Thursday, May 31, 2007

Chicken and Vegetable Stir-Fry

Stir-fried vegetables, served over rice or ramen noodles, is a staple for my family. They're simple, quick, tasty, and healthy. If I've got some chicken, pork, beef, or some other meat hanging around I'll throw that in, too. A favorite with me and the kids is to skip the meat and add firm tofu instead.

I'm so glad my kids like tofu!

The secrets of stir-frying, as I see them, are four fold:
  1. Cut the meat (or tofu) and vegetables small enough to fit on a fork (or pick up with chopsticks), and thin enough to maximize the surface area.
  2. Use high enough heat to cook the vegetables quickly, but maintain crispness.
  3. Cook each ingredient only until it's done, and no more. You want each ingredient to be cooked to it's own perfection. This may involved cooking each ingredient separately, and then recombining them to heat through in the end.
  4. In order to do points two and three effectively, you've got to keep the food moving in the pan. That's why it's called stir-frying, for heaven's sake!

One of the great advantages of a stir-fry is that you can use whatever you have on hand. You don't need to make a special trip for ingredients, unless you want to of course.

Here's what my daughter and I made together a couple of Sunday's ago:

Chicken and Vegetable Stir-Fry


2 boneless chicken breasts
2 tbsp cornstarch
1/2 yellow onion, chopped (I prefer using green onions, but we didn't have any on hand).
1 cup baby carrots, cut into thin strips (With full sized carrots, cut into thin slices on a bias. This makes pretty ovals that are easy to handle with chopsticks.)
Two stalks of celery, chopped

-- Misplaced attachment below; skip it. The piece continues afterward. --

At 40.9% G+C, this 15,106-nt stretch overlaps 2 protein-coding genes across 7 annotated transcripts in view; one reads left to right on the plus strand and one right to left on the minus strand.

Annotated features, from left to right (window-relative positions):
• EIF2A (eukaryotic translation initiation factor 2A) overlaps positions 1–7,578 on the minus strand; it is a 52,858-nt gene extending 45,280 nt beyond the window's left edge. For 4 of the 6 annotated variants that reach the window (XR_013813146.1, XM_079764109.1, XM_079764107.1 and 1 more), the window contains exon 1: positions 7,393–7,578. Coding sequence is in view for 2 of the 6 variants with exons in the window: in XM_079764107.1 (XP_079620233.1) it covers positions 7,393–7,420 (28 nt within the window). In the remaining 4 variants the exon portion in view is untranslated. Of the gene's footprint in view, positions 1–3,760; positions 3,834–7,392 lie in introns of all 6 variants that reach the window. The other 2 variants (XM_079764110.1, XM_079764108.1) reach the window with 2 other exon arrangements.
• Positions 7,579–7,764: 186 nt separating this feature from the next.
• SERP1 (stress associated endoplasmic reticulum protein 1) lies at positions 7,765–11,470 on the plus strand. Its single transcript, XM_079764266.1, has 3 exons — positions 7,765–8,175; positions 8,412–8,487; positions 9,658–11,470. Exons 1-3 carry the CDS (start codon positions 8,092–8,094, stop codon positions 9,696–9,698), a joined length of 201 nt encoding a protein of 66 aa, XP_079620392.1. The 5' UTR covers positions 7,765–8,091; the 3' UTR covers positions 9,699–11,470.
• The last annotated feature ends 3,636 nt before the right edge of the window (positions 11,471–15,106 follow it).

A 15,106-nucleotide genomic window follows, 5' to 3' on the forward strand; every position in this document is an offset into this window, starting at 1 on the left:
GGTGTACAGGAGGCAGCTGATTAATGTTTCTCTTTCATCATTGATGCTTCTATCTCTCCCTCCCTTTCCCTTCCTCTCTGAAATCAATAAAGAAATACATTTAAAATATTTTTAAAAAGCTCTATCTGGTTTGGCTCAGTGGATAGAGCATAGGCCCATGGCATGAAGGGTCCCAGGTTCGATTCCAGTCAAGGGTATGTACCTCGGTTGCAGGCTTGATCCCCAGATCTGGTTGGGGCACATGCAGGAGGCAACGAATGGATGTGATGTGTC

1 can (6 oz.?) of sliced water chestnuts
1 green pepper, rough chopped
1/4 cup sherry
1/4 cup low sodium soy sauce
3/4 cup water
1 cube chicken bouillon
1/2 tsp ground ginger (fresh is better)
2 cloves garlic, minced
Peanut oil

Rinse the chicken and cut into 1" pieces. Toss with 1 tbsp of the cornstarch to coat, and set aside. Cut the vegetables and set aside in individual dishes (My family washes and reuses plastic sour cream tubs for this).

Heat the water, and dissolve the bouillon cube in it. If you've got some chicken or vegetable stock on hand, that would be better.

Heat a wok or large non-stick frying pan on medium high heat. Add about one tbsp of peanut oil to coat the bottom of the pan. Because we are going to cook each ingredient separately, you may need to add more oil from time to time. Just try not to overdo it.

Add the onions and garlic, and cook until the onions just start to get a bit brown. Remove from pan and set aside.

Reduce heat to medium and add chicken to the pan. You may need to add more oil. Add the chicken/cornstarch mixture to the pan and cook until it's no longer pink inside, and the outside is just a nice golden color. Remove from pan. Make sure you put it in a clean bowl, not the one you mixed it up in. We don't want to risk getting salmonella, here.

Cook the other vegetables, one at a time, removing them after they have been cooked through, but still a bit crispy. It's better to undercook them than overcook them.

De-glaze the pan by adding the sherry. When it quits bubbling quite so hard (showing that the alcohol has been evaporated), return all the ingredients to the pan and gently stir together.

Now that the bouillon or stock is cooled, mix the bouillon with the soy sauce, ginger, and remaining tbsp of cornstarch. Add the mixture to the pan. Cook, while stirring, until the sauce is thick and bubbly. Add salt or soy sauce to taste.

Serve over cooked rice or noodles in individual bowls, and enjoy!

Tuesday, May 29, 2007

Cooking and Kids

I always enjoy it when my kids express interest in cooking. I love passing on the things I've learned about cooking and the kitchen to them. I think it may be part of the desire to "leave a legacy."

The actual act of cooking with them isn't always the most fun thing, though. At the very least it's instructional. I might be the only one learning something, but you never know.